Mardi Gras Posted by Tim Hildreth on Feb 16, 2021 in Culture, History
Today is Fat Tuesday … or as it is more commonly know Mardi gras! Mardi gras in French, of course, literally means ‘fat Tuesday’. While this year’s Mardi gras won’t be the same due to Covid, it’s still a day for celebration.
Mardi Gras marks the beginning of the Easter season for Catholics around the world. And while most associate Mardi Gras with the Christian calendar today, it traces its origins back further to pagan celebrations of the new year (which used to coïncide with the arrival of spring in March).
De nos jours1These days, lit. Of our days, Mardi Gras is the culmination of Carnival, a time of feasting and celebration before the start of le carême (période de jeûne et d’austérité qui dure 40 jours)2Lent (period of fasting and austerity lasting 40 days, which begins on le mercredi ces cendres3Ash Wednesday.
Les traditions de Mardi Gras
Mardi Gras is traditionally celebrated with des costumes, des defilés, et des fêtes4costumes, parades, and parties. It’s considered the last chance for fun and frivolity … and to feast … before giving all of that up for le carême.
Mardi Gras is also traditionally celebrated with des crêpes, des beignets, ou des gaufres5crepes, fritters, or waffles or other fried or browned doughs, perhaps historically a chance to use up les oeufs et le beurre6the eggs and butter that would traditionally not be used during Lent.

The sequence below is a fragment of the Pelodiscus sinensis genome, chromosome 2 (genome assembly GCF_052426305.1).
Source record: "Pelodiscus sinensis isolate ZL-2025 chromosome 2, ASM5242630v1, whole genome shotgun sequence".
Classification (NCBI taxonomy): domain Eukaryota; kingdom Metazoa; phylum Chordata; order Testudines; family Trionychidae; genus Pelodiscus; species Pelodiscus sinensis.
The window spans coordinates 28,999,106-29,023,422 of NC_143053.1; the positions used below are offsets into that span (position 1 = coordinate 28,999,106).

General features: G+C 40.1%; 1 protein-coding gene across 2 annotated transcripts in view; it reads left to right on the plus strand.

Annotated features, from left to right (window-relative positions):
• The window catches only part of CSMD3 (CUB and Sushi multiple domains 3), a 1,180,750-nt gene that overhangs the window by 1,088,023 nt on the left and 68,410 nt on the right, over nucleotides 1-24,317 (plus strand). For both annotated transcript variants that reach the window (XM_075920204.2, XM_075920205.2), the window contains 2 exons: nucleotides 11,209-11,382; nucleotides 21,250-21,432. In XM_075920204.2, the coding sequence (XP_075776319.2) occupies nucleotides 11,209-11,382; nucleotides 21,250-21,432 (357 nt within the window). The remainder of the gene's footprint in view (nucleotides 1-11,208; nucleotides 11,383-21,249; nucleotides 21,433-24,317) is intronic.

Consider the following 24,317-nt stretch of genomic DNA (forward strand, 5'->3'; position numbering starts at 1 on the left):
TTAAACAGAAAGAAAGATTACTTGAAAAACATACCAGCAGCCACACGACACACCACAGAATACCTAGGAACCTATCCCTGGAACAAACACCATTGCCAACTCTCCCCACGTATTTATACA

This video from the French public broadcast service France 24 highlights some other traditions from Dunkirk and Granville … before the pandemic.
Another reason to celebrate
In preparation for les JO7Jeux olympiques/Olympic Games – and as part of the routine maintenance – the Eiffel Tower is getting a makeover! And for the special occasion – and for “un côté un peu plus gold“8an aspect a little bit gold, the tower is going to “retrouver sa couleur jaune/brun de la première moitié du XXe siècle“9rediscover her yellow/brown color of the first half of the 20th century.
Taking anywhere from 15 – 18 months, the Eiffel Tower gets a full new paint job every 5 – 7 years. It helps to keep the tower “fresh” but is also “[une] élément essentiel de la conservation d’un ouvrage métallique“10[an] essential element of the preservation of a work of metal/metallic structure, according to the very man who came up with the tower, Gustave Eiffel.
Interesting fact: la tour Eiffel is not actually the same color all the way up! In order to make it look like one color, the tower is actually painted three different shades of the same color, “[l]a plus sombre … pres du sol [et] la plus claire recouvre les parties les plus hautes“11[t]he darkest … near the ground [and] the lightest covering the highest parts.
Image [CC0] https://www.pexels.com/photo/abstract-art-beautiful-bright-268481/
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